Cooking Technique – Braising
If you have read through more than two or three posts here at The Wooden Skillet, you will easily surmise that I like to braise…. well…. lots of things. I recently just ventured into the heavenly world of Braised Short Ribs (pictured above) and not so long ago, I made my first attempt at Braised Pork Belly. Finally, on the lighter side, I tried my hand at Braised Bok Choy (maybe I should have named this blog iliketobraisethings.com…kind of catchy actually…).
So what is so great about braising anyway?
Well, on a very basic level, braising is defined as the process of searing a piece of meat (typically, but not always) in some sort of fat and then stewing it or cooking it in a cooking liquid at a low temp for a long period of time. This technique is often used with tougher cuts of meat as the slow, stewing method allows for the meat to break down until it is fall of the bone delicious. Additionally, especially if you have a bone-in cut of meat, your braising liquid will be oh-so-amazing and full of body that your sauces will be ridiculous. Another benefit would be that it is fairly simple, yet the result is typically sophisticated. The Braised Short Ribs, for example, yes there was some prep time, but after I got the ribs into the oven, I could just leave them for a couple of hours while the oven did its magic.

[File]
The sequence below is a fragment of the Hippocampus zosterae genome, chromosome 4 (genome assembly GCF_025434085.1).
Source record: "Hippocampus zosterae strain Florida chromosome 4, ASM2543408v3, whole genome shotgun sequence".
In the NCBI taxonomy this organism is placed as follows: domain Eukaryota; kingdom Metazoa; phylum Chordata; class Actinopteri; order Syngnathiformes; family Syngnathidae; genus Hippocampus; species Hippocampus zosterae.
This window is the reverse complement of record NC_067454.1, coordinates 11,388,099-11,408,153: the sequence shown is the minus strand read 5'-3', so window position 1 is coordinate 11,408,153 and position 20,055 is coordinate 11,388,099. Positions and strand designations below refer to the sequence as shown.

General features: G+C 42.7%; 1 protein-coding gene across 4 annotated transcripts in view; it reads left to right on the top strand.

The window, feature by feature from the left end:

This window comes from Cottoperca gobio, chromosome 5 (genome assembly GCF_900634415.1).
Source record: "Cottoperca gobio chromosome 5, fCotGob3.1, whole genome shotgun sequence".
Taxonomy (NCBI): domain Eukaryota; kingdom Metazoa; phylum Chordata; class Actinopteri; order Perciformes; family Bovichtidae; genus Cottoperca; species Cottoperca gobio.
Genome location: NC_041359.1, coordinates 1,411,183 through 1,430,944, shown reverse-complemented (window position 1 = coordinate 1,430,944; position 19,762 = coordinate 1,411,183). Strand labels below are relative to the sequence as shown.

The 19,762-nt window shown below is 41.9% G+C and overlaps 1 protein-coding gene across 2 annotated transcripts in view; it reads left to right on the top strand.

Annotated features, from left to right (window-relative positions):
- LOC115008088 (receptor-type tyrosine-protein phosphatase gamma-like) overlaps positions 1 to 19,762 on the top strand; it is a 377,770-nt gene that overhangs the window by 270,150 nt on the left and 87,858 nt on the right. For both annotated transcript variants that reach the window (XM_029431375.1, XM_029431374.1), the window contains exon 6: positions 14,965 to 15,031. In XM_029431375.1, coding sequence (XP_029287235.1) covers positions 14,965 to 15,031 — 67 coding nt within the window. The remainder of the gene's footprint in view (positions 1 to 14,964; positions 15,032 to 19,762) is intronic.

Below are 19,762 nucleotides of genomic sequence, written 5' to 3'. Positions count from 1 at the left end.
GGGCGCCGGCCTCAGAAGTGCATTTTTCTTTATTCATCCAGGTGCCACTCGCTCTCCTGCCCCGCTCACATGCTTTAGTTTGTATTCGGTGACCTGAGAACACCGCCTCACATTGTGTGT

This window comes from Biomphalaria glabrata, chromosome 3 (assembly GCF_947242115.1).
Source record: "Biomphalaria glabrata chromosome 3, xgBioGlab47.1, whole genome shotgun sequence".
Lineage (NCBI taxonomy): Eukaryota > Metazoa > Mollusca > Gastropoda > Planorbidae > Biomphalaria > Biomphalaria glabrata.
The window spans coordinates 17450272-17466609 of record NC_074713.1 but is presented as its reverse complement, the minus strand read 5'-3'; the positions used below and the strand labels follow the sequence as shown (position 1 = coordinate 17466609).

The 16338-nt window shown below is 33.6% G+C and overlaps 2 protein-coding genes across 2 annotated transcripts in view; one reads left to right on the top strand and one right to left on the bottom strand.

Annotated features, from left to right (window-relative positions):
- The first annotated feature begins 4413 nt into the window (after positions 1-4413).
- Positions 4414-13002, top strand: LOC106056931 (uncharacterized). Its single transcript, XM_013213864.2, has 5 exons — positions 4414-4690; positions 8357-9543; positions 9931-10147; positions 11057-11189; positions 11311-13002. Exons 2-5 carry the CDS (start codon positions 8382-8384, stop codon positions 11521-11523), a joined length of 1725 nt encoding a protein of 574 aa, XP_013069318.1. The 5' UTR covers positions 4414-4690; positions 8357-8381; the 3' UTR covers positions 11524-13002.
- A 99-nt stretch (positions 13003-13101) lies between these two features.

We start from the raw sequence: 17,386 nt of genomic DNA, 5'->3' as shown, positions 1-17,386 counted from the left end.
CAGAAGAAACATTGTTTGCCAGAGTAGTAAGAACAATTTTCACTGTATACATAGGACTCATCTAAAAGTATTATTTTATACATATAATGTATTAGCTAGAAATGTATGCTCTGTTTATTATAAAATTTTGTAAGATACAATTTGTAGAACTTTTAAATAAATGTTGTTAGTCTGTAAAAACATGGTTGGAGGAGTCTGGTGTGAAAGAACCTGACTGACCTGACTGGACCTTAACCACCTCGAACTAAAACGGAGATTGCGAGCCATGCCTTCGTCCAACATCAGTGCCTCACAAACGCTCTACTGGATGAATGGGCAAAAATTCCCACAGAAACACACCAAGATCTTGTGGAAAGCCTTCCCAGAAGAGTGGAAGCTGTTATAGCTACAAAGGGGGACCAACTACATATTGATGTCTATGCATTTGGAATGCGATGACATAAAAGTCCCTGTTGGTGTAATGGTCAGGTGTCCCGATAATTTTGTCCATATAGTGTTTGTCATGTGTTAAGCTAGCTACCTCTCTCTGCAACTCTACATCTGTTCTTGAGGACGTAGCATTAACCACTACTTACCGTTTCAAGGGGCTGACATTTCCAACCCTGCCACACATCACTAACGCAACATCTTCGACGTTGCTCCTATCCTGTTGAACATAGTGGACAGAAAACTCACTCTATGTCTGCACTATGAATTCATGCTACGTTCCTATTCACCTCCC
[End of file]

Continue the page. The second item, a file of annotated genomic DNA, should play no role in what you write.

What kind of meats/cuts are good for braising:
- Chuck (shoulder)
- Rump/Bottom Round
- Brisket (chest or lower thigh)
- Duck or other lean/game meats
What are typical ingredients for braising liquid:
- Beer or Wine
- Tomato (paste, concasse, diced tomatoes)
Once meat is done cooking, the braising liquid can be strained and added to a veloute to make a creamier/thicker sauce or further reduced on the stove top by simmering at a low heat.
What do I need to braise:
- Dutch Oven, Iron Skillet or other pan that can hold your meat and braising liquid and has a tight lid
- Meat Thermometer
- Long wooden spoon (for testing braising liquid)
- Strainer (for braising liquid if you want to strain)
There you have it – the quick and dirty on braising – not so scary after all! Try it next time you want to do a pot roast or come across some duck (I forgot about the Braised Duck Breast I made!) – you won’t regret it. Let me know what your favorite meat to braise is!!!